Henderson Mayor Debra March Takes a Stand for Nevada Victims of Crime


November 8, 2017  ***MEDIA ADVISORY***


Henderson Mayor Debra March Takes a Stand for Nevada Victims of Crime

Henderson Mayor Agrees Nevadans Deserve Expanded Crime Victims’ Rights


The leader of Nevada’s second largest city is uniting with colleagues to endorse Marsy’s Law for Nevada. Mayor Debra March has joined Henderson City Council members Gerri Schroder, John Marz and Dan Shaw in supporting this crime victims’ rights effort.

Mayor March was elected to guide Henderson with over 55 percent of the vote in the April 2017 primary election. Before taking office in June of 2017 Ms. March had served as Councilwoman for Ward II in Henderson after first being appointed in 2009.

Mayor March and her colleagues represent more than 270-thousand residents calling Henderson “home.” The City is known for its parks, recreation areas, community spirit, and quality of life. Henderson has repeatedly been recognized as one of the safest cities and best places to live in the nation.

By endorsing Marsy’s Law for Nevada Mayor March reinforces her commitment to community safety for the growing number of citizens in Henderson. We appreciate her dedication to Henderson residents and her consideration for victims of crime. Since any one of us could be targeted by criminals on any given day, a guaranteed voice and consideration are only fair.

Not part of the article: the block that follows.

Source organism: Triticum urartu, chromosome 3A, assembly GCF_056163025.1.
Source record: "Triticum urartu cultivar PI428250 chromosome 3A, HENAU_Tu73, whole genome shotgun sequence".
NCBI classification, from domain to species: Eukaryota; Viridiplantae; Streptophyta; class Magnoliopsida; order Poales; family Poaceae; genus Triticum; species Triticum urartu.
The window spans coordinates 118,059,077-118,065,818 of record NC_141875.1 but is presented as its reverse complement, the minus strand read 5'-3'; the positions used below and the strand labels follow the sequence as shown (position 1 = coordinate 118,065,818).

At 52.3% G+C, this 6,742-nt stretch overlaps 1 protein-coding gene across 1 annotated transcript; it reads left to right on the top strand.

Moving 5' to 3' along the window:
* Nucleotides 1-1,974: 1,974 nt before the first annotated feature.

Equal Rights for Nevada Crime Victims.  It’s just fair.


Marsy’s Law has been approved in two consecutive sessions of the Nevada Legislature in 2015 and 2017. Voters of Nevada will have the opportunity to vote on the question in November 2018.

Marsy’s Law would ensure the:

  • Right to receive information about the services available to crime victims
  • Right to be treated with fairness and respect throughout the criminal justice process
  • Right to be protected from the defendant
  • Right to notice of all public proceedings in the case
  • Right to be reasonably heard, upon request, at all public proceedings regarding the case
  • Right to reasonably confer with the prosecuting agency, upon request, regarding the case
  • Right to full and timely restitution

History of Marsy’s Law

The effort is named after Marsalee “Marsy” Nicholas who was murdered by her ex-boyfriend in California in 1983. A week later he was released pending his court proceedings and went face to face with the victim’s family, who had no idea he was out of jail. Today her brother, Dr. Henry T. Nicholas, is working to secure a voice and protection for victims and their families, nationwide. Marsy’s Law measures have already passed in Illinois, California, North Dakota, and South Dakota.

Marsy’s Law / Senate Joint Resolution 17      

Marsy’s Law/SJR 17 was first approved by Nevada state lawmakers in 2015 and again in 2017 as required by Nevada law for a constitutional amendment. The measure will now go to a vote of Nevada residents in 2018 as a ballot question.